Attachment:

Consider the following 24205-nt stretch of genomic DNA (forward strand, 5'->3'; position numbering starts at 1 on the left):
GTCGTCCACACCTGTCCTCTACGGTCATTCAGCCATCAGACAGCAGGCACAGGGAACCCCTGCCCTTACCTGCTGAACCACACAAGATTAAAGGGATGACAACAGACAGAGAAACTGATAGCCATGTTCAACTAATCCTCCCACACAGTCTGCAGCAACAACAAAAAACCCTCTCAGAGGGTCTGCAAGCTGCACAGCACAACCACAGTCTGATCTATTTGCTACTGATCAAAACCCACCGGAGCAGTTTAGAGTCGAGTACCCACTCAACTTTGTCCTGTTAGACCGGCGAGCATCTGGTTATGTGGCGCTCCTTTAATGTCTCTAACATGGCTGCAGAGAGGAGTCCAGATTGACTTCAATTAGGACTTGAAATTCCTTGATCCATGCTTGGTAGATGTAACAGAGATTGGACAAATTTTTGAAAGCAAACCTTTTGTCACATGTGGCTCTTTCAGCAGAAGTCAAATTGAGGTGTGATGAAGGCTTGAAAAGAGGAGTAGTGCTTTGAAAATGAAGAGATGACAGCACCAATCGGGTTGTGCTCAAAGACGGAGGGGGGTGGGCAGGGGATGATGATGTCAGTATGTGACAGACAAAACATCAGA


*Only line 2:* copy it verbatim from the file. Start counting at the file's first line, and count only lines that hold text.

GTCGTCCACACCTGTCCTCTACGGTCATTCAGCCATCAGACAGCAGGCACAGGGAACCCCTGCCCTTACCTGCTGAACCACACAAGATTAAAGGGATGACAACAGACAGAGAAACTGATAGCCATGTTCAACTAATCCTCCCACACAGTCTGCAGCAACAACAAAAAACCCTCTCAGAGGGTCTGCAAGCTGCACAGCACAACCACAGTCTGATCTATTTGCTACTGATCAAAACCCACCGGAGCAGTTTAGAGTCGAGTACCCACTCAACTTTGTCCTGTTAGACCGGCGAGCATCTGGTTATGTGGCGCTCCTTTAATGTCTCTAACATGGCTGCAGAGAGGAGTCCAGATTGACTTCAATTAGGACTTGAAATTCCTTGATCCATGCTTGGTAGATGTAACAGAGATTGGACAAATTTTTGAAAGCAAACCTTTTGTCACATGTGGCTCTTTCAGCAGAAGTCAAATTGAGGTGTGATGAAGGCTTGAAAAGAGGAGTAGTGCTTTGAAAATGAAGAGATGACAGCACCAATCGGGTTGTGCTCAAAGACGGAGGGGGGTGGGCAGGGGATGATGATGTCAGTATGTGACAGACAAAACATCAGA